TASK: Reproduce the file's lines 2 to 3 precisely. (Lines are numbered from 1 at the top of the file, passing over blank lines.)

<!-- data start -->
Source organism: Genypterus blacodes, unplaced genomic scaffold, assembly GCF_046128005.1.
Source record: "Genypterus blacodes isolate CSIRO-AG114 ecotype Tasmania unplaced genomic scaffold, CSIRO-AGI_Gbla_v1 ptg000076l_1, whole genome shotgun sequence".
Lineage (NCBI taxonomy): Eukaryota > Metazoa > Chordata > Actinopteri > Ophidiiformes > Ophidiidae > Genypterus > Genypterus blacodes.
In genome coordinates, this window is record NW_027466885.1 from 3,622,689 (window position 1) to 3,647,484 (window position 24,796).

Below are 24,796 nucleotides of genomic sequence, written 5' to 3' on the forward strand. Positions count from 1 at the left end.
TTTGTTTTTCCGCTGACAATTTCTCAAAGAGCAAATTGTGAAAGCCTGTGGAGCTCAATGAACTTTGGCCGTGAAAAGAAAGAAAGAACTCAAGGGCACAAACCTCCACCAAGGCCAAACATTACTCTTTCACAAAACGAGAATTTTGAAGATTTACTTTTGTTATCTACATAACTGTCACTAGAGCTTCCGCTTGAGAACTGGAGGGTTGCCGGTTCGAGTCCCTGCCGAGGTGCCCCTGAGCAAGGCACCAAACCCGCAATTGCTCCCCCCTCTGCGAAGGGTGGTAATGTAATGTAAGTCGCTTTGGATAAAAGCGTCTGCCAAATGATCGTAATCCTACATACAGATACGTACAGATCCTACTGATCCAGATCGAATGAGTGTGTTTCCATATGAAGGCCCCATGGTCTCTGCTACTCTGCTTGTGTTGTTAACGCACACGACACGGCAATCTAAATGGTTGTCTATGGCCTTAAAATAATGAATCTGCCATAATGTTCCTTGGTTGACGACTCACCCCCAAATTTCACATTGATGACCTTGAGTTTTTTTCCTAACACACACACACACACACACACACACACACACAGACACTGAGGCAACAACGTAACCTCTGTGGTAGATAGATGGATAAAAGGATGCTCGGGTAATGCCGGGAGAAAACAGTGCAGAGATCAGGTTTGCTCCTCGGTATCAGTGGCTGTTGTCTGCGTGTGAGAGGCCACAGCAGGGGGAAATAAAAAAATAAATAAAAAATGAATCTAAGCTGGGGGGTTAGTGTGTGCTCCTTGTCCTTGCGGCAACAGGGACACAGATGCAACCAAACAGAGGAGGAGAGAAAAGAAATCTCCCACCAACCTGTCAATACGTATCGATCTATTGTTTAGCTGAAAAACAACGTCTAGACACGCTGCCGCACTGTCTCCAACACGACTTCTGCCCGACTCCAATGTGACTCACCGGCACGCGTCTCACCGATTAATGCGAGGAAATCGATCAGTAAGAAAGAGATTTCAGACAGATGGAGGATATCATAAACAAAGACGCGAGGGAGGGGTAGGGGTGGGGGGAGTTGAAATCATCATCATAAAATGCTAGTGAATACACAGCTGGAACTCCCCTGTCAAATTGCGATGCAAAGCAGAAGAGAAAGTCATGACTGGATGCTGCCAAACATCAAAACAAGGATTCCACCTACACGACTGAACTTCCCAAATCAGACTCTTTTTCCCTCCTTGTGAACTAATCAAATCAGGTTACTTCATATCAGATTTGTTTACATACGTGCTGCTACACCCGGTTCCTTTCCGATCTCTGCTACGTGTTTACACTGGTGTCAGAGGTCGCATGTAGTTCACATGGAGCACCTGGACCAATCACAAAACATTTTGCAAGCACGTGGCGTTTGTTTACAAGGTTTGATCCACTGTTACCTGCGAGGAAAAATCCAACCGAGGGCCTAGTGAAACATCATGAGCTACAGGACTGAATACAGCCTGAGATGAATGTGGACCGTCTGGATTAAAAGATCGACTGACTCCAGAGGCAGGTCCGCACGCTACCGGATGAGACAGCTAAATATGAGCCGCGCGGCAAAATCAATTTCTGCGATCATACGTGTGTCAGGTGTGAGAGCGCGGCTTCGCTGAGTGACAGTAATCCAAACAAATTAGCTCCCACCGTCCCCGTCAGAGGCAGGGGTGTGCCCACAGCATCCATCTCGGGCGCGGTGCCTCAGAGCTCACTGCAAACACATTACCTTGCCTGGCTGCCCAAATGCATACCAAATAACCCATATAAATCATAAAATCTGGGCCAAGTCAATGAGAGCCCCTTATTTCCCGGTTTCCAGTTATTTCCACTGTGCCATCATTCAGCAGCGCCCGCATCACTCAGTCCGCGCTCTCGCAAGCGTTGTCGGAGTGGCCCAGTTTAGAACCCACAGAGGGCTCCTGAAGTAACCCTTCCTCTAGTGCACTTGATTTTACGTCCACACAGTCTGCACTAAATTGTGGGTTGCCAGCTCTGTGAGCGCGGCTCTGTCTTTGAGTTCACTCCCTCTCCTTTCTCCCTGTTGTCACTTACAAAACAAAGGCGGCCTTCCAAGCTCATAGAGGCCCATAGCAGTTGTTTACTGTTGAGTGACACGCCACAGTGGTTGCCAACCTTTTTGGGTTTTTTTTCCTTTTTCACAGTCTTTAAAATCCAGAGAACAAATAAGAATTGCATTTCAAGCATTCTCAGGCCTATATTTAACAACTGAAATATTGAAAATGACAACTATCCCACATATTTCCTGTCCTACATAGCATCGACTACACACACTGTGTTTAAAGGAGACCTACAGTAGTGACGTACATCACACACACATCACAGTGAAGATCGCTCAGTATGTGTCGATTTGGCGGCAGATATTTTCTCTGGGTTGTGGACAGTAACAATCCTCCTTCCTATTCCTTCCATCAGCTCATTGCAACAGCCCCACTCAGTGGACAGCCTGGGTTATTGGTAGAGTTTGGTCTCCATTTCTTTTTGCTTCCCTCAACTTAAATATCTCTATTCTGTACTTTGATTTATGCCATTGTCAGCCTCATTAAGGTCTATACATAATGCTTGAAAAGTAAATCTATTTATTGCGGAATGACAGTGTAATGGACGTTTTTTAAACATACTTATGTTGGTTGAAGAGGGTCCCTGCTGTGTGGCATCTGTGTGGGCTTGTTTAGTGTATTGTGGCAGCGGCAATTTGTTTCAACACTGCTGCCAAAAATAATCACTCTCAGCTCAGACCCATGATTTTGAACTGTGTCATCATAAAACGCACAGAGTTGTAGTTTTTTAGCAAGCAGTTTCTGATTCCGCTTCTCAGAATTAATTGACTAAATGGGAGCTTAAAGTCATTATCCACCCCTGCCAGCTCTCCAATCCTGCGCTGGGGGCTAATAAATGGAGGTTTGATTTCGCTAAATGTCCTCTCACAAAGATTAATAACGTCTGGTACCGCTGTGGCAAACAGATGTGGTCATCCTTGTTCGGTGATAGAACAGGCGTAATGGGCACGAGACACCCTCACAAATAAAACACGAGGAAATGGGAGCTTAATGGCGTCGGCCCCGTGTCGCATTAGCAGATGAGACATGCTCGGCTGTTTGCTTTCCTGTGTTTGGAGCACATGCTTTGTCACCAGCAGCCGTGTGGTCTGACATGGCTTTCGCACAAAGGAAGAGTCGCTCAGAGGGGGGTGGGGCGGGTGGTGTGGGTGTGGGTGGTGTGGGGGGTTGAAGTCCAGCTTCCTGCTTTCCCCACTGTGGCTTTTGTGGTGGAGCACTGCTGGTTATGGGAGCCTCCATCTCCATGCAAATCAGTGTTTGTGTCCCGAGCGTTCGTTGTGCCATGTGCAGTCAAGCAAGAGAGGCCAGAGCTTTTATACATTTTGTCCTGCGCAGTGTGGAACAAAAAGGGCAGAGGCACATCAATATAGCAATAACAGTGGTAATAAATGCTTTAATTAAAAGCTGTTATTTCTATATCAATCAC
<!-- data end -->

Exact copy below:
Source record: "Genypterus blacodes isolate CSIRO-AG114 ecotype Tasmania unplaced genomic scaffold, CSIRO-AGI_Gbla_v1 ptg000076l_1, whole genome shotgun sequence".
Lineage (NCBI taxonomy): Eukaryota > Metazoa > Chordata > Actinopteri > Ophidiiformes > Ophidiidae > Genypterus > Genypterus blacodes.